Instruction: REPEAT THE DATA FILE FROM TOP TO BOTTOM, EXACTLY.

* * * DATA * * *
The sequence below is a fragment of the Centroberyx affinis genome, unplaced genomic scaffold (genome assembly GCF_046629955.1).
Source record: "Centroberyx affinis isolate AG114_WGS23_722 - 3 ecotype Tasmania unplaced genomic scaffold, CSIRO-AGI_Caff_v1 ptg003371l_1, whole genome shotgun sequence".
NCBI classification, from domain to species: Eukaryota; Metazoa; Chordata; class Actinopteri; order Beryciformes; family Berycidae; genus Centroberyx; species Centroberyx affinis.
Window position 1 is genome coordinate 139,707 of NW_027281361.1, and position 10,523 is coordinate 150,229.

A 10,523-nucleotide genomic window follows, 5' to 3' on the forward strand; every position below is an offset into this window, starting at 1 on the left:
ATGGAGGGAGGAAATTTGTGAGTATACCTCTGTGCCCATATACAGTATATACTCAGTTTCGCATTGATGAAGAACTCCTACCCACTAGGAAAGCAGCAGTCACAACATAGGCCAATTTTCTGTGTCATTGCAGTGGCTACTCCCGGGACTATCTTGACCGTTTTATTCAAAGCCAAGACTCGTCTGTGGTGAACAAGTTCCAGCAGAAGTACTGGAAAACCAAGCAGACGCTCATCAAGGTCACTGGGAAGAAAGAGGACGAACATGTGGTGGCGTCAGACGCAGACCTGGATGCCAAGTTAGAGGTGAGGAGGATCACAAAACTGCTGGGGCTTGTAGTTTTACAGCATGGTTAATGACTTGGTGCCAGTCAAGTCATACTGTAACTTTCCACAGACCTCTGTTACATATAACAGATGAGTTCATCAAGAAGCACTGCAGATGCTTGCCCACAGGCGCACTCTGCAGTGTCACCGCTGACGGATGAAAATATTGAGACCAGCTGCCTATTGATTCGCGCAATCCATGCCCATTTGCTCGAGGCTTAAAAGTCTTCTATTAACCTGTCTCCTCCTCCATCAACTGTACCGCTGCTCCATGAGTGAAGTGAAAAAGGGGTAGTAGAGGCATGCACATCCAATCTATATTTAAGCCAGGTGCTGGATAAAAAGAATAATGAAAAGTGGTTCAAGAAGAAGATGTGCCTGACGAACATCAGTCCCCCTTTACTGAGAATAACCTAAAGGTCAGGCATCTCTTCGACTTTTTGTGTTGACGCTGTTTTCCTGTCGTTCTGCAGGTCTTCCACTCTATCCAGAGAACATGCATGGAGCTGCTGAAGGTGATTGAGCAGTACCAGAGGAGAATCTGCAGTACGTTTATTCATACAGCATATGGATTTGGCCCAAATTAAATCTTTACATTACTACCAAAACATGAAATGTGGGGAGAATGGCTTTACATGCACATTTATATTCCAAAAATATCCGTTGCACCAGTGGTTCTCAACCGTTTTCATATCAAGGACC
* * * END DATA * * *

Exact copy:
The sequence below is a fragment of the Centroberyx affinis genome, unplaced genomic scaffold (genome assembly GCF_046629955.1).
Source record: "Centroberyx affinis isolate AG114_WGS23_722 - 3 ecotype Tasmania unplaced genomic scaffold, CSIRO-AGI_Caff_v1 ptg003371l_1, whole genome shotgun sequence".
NCBI classification, from domain to species: Eukaryota; Metazoa; Chordata; class Actinopteri; order Beryciformes; family Berycidae; genus Centroberyx; species Centroberyx affinis.
Window position 1 is genome coordinate 139,707 of NW_027281361.1, and position 10,523 is coordinate 150,229.

A 10,523-nucleotide genomic window follows, 5' to 3' on the forward strand; every position below is an offset into this window, starting at 1 on the left:
ATGGAGGGAGGAAATTTGTGAGTATACCTCTGTGCCCATATACAGTATATACTCAGTTTCGCATTGATGAAGAACTCCTACCCACTAGGAAAGCAGCAGTCACAACATAGGCCAATTTTCTGTGTCATTGCAGTGGCTACTCCCGGGACTATCTTGACCGTTTTATTCAAAGCCAAGACTCGTCTGTGGTGAACAAGTTCCAGCAGAAGTACTGGAAAACCAAGCAGACGCTCATCAAGGTCACTGGGAAGAAAGAGGACGAACATGTGGTGGCGTCAGACGCAGACCTGGATGCCAAGTTAGAGGTGAGGAGGATCACAAAACTGCTGGGGCTTGTAGTTTTACAGCATGGTTAATGACTTGGTGCCAGTCAAGTCATACTGTAACTTTCCACAGACCTCTGTTACATATAACAGATGAGTTCATCAAGAAGCACTGCAGATGCTTGCCCACAGGCGCACTCTGCAGTGTCACCGCTGACGGATGAAAATATTGAGACCAGCTGCCTATTGATTCGCGCAATCCATGCCCATTTGCTCGAGGCTTAAAAGTCTTCTATTAACCTGTCTCCTCCTCCATCAACTGTACCGCTGCTCCATGAGTGAAGTGAAAAAGGGGTAGTAGAGGCATGCACATCCAATCTATATTTAAGCCAGGTGCTGGATAAAAAGAATAATGAAAAGTGGTTCAAGAAGAAGATGTGCCTGACGAACATCAGTCCCCCTTTACTGAGAATAACCTAAAGGTCAGGCATCTCTTCGACTTTTTGTGTTGACGCTGTTTTCCTGTCGTTCTGCAGGTCTTCCACTCTATCCAGAGAACATGCATGGAGCTGCTGAAGGTGATTGAGCAGTACCAGAGGAGAATCTGCAGTACGTTTATTCATACAGCATATGGATTTGGCCCAAATTAAATCTTTACATTACTACCAAAACATGAAATGTGGGGAGAATGGCTTTACATGCACATTTATATTCCAAAAATATCCGTTGCACCAGTGGTTCTCAACCGTTTTCATATCAAGGACC